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Saturday, August 24, 2019
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LUND, SWEDEN, Oct 20 2011 (IPS) - It is a safe assumption that people in general neither like nor love war, they prefer peace. There are distinguished prizes for peace, and peace people like Gandhi, Luther King., Dalai Lama and Mandela to name a few are revered by everyone. There is nothing similar for those who bomb, kill and rape. In consequence all wars and security and defence policies are legitimated by noble motives, among them the wish to maintain or create peace.
In the case of Libya surprisingly few have protested compared with, say, the war on Iraq. From right to left, human rights and peace movements as well as scores of intellectuals have -admittedly some of them more or less hesitantly- endorsed NATO countries’ intervention, mainly with reference to there being so little time and that a genocide on thousands of people were immanent. It’s hard to believe that they all love war, isn’t it?
It is! And therefore the assumption is that they accept it more or less reluctantly because they don’t see alternatives to war. Thus, if we all became better at thinking about alternatives to war, there would likely be less wars.The real challenge is to answer this question: If war is unacceptable, what can we do to deal with a conflict? What tools can we use instead of those of violence?
It would be good for the world if decision-makers could reduce the propensity to repeat the mistakes of their predecessors. Drawing at least some lessons from Yugoslavia, Somalia, Georgia, Afghanistan, and Iraq -about the role of propaganda, the character of civil wars, noble motives versus state interests, military intervention in civil wars, No-Fly Zones, etc. would have helped to do better in the case of Libya -and over time move from conflict amateurism to professional international conflict management based on educated expertise.
It is so important to have at least some basic knowledge about the parties -widely defined- and ourselves as participants in most of the conflicts. The West is not a noble mediator, it is a historical participant in virtually all conflict zones. We need to know much more about Libya’s history, social structure, political culture, modern development, Bedouin modes of thinking, local peace and conflict traditions and economy simply to know how the people and its leader are likely to react to what we do. And we need media that can tell us about those things and not only show pictures of war and the faces of leaders they suddenly decide are ‘dictators’.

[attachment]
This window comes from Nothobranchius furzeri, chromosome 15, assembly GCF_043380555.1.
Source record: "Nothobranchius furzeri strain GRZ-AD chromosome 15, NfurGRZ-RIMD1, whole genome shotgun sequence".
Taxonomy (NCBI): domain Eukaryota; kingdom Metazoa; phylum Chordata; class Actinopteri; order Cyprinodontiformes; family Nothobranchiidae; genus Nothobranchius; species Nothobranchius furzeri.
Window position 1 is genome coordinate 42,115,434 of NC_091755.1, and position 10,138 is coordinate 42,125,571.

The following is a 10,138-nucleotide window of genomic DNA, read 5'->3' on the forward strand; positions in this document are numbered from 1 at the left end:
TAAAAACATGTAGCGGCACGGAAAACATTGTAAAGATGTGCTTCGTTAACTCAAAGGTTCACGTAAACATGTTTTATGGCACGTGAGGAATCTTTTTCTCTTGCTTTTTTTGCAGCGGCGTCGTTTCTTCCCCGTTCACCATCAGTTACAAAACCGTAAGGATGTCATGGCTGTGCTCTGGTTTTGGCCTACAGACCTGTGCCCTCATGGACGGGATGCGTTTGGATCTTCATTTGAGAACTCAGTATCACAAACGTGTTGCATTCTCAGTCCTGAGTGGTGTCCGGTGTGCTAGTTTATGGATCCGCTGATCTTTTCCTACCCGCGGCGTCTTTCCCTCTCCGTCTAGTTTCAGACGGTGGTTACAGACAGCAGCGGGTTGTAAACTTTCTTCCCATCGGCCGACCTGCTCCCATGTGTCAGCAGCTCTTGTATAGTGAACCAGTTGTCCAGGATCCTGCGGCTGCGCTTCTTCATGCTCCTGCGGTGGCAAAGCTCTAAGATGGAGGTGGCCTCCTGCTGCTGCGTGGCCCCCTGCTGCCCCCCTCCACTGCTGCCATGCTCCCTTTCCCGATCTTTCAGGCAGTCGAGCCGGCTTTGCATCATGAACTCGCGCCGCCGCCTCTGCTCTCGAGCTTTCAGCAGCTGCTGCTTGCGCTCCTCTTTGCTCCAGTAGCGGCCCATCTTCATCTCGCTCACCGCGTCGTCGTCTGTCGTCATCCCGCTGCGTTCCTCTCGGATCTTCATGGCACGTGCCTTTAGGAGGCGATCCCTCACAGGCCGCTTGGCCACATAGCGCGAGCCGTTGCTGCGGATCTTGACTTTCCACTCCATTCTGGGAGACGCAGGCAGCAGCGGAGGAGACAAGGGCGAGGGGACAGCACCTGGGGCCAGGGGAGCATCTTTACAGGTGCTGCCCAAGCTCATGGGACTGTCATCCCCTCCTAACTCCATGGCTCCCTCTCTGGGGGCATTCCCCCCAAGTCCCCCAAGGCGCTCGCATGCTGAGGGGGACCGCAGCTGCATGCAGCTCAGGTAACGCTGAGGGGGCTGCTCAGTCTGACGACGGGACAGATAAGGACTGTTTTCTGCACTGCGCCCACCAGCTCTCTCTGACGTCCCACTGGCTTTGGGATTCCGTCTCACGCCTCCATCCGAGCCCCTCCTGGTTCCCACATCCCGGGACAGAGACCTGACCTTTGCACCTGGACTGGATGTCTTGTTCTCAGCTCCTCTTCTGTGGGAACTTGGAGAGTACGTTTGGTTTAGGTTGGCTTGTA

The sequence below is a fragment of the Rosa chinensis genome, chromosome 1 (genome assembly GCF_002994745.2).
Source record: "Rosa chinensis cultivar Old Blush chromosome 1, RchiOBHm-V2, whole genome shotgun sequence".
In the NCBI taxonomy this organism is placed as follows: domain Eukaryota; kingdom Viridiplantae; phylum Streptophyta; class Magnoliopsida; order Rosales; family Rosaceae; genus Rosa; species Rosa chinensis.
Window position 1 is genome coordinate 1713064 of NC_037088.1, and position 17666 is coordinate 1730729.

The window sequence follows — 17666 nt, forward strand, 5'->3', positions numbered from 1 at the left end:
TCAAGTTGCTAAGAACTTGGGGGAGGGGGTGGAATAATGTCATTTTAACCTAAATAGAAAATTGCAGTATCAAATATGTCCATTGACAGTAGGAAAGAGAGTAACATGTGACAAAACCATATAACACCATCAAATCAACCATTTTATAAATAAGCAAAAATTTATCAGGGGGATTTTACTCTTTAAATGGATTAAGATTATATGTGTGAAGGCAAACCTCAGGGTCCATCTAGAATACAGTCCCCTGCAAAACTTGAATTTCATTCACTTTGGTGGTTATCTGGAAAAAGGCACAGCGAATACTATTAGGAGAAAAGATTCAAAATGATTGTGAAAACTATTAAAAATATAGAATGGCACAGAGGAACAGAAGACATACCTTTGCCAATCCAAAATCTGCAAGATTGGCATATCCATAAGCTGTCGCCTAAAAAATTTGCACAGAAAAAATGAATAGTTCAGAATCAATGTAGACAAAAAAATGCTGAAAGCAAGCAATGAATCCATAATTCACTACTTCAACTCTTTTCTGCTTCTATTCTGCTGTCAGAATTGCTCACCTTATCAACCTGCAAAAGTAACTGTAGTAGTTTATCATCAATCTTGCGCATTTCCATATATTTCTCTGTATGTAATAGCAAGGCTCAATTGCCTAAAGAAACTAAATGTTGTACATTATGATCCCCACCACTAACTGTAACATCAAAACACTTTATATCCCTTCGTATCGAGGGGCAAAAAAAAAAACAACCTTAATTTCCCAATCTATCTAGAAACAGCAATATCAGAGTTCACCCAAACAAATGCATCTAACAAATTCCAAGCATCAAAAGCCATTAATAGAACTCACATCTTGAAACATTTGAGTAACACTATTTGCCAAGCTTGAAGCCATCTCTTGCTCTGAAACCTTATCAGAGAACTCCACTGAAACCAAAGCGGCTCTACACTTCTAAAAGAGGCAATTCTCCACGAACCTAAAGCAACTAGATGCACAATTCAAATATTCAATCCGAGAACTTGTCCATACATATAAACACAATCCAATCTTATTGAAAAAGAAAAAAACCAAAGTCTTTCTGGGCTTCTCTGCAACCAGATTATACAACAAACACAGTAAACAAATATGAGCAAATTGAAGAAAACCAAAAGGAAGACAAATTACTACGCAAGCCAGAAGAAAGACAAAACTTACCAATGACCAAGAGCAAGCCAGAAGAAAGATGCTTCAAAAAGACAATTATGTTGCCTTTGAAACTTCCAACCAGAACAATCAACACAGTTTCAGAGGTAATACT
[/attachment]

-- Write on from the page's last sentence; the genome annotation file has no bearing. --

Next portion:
If truth is the first victim in war, complex understanding is the second. Focussing only on Khaddafi (as media do) and making one man the root cause of everything (as politicians do) is human folly, a dangerous ignorance of complexities in any conflict anywhere. Everything in Iraq is not fine because Saddam is dead. All problems will not be solved if and when Khaddafi goes. So, to believe that everything will be fine if one man goes or comes, is a recipe for wrongheaded policies
Is also necessary to widen the space of the conflict. Don’t think that this is about Libya only. It is about the whole of the Middle East, about the West’s future encounter with the BRIC countries Brazil, Russia, India and, not the least China. It is about the future control of the world’s oil and financial transactions flowing from it, etc., not the least in Africa. It’s about Europe, Africa and the Middle East.
And don’t believe that this is about Libya February 2011. It’s about Libya over a hundred years as it was occupied in 1911 -Italian North Africa that was divided in the Eastern Cyrenaica and the Western Tripolitania, quite similar to today. It is about Libyans fighting for independence and the Italians killing tens of thousands of people in fighting and through starvation in camps. It about the British taking over East and West 1943-51 while the British controlled the southwestern one-third, Fezzan. It is about independence under King Idris 1951-69 and the Khaddafi revolution 1969-2011 that has created a country different from all others.
Look at how non-violent and violent methods of social change are employed. Why did it become violent in Libya? Who armed Khaddafi and made him the “dictator” he suddenly was called by Westerners? Who armed the rebels? Why did the rebels change from nonviolence to violence and from saying ‘No’ to any foreign intervention and to begging for it?
The global system invests billions and billions in military tools but lack the most basic when it comes to civilian conflict-management, peace education, peace and conflict academies, research in the human dimensions of international conflicts etc. We can kill hundreds of millions fellow human beings in well-planned, sophisticated nuclear war, we plan to be able to shoot down missiles with missiles and we can make iPhones.
Frankly, this total mismatch between our military investments and our human investment is not very impressive in terms of civilization.
So, the international “community” is woefully inadequate in terms of norms, decision-making mechanisms, governance, organization, education and civilian conflict-handling. It is totally unbalanced. When conflict happens, we have most of what we need the least and lack what we need the most. To remain civilized.
Omnipotence is a bad navigator and war is an outdated way of handling humanity’s problems. Conflict professionalism and peace-making is the emerging paradigm. (END/COPYRIGHT IPS)
(*) Jan Oberg is director and co-founder of the Transnational Foundation (TFF) in Lund Sweden, PhD, peace and conflict researcher (a longer version of this article is available at http://www.internationalpeaceandconflict.org/profiles/blogs/libya-what-should-have-been-done-part-i).
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